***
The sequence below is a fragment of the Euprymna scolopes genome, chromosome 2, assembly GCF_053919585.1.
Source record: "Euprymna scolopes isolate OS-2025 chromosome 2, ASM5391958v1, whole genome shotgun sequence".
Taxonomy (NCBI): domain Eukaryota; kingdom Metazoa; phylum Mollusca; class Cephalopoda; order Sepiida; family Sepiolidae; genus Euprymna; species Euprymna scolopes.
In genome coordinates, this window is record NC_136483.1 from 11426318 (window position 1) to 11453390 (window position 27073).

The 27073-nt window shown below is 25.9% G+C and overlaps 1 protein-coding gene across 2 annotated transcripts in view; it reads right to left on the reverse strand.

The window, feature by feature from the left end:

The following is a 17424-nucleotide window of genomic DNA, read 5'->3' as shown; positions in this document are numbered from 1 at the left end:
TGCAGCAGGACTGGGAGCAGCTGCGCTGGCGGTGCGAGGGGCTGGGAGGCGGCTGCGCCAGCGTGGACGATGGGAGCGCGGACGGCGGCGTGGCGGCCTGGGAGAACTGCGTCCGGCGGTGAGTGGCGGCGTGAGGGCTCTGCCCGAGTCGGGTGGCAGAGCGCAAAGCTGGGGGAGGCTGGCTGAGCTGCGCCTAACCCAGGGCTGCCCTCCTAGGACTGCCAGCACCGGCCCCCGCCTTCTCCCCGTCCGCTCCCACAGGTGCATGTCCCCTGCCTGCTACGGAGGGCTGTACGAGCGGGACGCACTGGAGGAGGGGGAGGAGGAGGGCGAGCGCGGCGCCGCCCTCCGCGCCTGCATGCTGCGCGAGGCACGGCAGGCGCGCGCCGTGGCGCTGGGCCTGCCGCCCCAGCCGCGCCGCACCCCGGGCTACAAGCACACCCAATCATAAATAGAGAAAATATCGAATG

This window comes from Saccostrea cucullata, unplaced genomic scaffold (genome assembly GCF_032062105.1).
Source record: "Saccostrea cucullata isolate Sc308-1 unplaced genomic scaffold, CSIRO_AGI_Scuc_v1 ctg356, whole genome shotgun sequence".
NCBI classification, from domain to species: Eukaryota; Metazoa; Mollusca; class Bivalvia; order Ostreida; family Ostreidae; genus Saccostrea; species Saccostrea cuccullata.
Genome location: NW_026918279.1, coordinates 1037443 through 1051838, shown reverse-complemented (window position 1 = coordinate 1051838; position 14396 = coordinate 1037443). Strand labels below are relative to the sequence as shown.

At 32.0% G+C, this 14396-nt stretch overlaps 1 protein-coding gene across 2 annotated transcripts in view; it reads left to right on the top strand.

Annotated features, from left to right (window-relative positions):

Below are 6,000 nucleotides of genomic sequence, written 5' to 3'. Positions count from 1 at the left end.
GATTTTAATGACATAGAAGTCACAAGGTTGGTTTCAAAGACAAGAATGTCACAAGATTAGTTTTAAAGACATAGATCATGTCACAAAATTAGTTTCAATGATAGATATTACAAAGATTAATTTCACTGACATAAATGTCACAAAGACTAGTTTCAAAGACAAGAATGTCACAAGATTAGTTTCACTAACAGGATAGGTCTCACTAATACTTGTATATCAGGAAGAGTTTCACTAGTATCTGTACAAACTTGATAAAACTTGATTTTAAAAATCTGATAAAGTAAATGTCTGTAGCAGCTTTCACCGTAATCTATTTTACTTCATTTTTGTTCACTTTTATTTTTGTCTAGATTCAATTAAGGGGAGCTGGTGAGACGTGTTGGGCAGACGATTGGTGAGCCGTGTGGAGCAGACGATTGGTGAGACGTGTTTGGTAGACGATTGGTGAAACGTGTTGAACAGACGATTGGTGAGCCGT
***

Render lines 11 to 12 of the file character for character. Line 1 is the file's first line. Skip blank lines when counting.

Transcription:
NCBI classification, from domain to species: Eukaryota; Metazoa; Mollusca; class Bivalvia; order Ostreida; family Ostreidae; genus Saccostrea; species Saccostrea cuccullata.
Genome location: NW_026918279.1, coordinates 1037443 through 1051838, shown reverse-complemented (window position 1 = coordinate 1051838; position 14396 = coordinate 1037443). Strand labels below are relative to the sequence as shown.